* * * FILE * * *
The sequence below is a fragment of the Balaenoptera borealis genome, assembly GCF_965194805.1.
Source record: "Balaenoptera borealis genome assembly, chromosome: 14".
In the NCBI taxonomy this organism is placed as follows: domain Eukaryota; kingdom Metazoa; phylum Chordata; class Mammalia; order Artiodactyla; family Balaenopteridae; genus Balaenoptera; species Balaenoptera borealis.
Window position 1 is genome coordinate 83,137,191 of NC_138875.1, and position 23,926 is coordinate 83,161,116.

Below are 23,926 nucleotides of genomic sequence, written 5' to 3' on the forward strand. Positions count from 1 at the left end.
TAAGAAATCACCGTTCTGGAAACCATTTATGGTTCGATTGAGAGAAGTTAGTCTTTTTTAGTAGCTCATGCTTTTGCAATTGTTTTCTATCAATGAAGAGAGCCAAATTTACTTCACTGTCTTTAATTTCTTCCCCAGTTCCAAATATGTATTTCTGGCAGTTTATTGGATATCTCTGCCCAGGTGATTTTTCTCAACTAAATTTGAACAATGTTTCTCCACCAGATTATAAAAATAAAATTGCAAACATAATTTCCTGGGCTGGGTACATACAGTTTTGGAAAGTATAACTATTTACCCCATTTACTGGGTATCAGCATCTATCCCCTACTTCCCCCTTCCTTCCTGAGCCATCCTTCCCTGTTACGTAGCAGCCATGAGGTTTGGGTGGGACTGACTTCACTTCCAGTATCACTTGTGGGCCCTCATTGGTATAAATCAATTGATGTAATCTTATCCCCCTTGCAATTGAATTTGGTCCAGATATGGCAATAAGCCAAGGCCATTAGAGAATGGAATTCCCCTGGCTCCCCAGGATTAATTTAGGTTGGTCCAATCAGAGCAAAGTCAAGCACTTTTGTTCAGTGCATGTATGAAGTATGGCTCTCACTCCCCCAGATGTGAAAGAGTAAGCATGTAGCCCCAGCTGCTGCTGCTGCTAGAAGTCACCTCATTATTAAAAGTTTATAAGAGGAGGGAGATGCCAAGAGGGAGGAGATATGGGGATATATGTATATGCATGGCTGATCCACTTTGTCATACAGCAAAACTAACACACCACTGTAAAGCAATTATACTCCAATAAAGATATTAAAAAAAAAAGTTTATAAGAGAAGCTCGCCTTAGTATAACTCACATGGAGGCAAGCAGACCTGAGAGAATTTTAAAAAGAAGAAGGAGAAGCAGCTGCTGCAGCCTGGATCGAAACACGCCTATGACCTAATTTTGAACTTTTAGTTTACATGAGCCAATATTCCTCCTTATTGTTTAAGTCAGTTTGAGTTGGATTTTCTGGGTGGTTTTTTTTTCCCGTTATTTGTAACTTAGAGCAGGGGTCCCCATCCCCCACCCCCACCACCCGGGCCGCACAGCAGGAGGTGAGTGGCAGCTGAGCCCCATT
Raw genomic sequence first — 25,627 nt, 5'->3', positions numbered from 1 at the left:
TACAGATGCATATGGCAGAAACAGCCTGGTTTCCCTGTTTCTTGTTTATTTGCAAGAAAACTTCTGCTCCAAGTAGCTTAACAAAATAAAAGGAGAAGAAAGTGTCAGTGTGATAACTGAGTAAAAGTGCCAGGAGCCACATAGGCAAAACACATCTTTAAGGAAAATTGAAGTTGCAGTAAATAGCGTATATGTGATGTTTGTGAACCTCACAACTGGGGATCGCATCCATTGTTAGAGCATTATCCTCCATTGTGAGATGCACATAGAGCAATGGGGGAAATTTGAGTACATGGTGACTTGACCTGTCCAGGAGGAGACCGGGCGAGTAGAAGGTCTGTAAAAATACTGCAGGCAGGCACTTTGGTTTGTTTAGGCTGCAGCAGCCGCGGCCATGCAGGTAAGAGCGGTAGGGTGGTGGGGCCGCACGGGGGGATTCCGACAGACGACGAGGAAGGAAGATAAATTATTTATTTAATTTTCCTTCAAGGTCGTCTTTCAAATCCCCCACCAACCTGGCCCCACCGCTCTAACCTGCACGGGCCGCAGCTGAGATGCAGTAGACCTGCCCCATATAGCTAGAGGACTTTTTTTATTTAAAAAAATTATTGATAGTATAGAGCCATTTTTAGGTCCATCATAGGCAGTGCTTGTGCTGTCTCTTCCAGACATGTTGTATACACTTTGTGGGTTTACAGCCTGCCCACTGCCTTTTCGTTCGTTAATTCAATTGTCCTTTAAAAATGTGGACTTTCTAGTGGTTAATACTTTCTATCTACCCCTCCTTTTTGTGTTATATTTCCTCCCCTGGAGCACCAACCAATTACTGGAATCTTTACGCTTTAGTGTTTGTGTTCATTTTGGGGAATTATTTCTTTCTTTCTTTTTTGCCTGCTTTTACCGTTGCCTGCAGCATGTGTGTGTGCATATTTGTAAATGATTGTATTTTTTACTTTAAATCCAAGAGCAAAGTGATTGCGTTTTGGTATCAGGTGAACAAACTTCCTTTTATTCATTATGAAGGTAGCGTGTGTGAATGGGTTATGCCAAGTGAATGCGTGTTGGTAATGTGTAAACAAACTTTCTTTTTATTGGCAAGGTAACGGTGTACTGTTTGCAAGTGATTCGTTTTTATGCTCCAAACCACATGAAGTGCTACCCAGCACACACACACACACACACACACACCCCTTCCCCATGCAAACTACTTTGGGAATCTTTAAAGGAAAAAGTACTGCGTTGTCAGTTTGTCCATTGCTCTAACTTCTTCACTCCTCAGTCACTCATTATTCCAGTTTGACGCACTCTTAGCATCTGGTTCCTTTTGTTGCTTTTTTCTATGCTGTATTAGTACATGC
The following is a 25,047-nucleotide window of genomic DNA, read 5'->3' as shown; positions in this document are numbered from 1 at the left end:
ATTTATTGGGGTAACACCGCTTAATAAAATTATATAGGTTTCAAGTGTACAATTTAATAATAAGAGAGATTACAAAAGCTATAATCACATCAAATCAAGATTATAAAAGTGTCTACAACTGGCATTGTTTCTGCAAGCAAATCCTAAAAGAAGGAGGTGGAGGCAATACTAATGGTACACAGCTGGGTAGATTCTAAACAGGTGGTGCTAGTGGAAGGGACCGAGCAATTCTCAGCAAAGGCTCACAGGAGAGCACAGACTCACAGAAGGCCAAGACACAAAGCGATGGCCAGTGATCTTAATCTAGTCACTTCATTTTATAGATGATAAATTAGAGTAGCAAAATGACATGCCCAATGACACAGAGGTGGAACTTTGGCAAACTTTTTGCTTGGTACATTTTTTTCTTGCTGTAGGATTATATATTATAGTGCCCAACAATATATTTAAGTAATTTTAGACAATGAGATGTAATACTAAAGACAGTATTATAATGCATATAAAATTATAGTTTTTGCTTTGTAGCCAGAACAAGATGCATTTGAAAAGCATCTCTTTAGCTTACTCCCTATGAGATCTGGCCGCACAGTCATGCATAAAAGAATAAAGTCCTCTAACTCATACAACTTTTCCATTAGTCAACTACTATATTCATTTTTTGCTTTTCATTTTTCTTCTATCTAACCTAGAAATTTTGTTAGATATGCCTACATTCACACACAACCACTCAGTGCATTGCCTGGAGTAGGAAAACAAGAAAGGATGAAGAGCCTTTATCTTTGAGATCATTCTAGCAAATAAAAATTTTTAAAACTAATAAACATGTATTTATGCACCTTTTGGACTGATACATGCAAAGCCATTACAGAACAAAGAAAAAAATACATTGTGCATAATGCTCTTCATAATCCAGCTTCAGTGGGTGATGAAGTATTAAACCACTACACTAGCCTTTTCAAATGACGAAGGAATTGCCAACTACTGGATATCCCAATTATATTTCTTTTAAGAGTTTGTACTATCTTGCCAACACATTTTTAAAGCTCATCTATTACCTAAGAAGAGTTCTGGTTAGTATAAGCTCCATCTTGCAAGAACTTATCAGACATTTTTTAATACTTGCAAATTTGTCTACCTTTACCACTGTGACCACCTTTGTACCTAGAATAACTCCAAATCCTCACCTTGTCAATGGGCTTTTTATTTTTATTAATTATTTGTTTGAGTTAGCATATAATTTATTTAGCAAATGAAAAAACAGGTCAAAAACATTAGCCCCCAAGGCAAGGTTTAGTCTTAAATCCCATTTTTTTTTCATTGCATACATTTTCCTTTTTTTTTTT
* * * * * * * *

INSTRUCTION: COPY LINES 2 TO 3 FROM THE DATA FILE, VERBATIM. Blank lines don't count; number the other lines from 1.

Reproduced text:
Source record: "Balaenoptera borealis genome assembly, chromosome: 14".
In the NCBI taxonomy this organism is placed as follows: domain Eukaryota; kingdom Metazoa; phylum Chordata; class Mammalia; order Artiodactyla; family Balaenopteridae; genus Balaenoptera; species Balaenoptera borealis.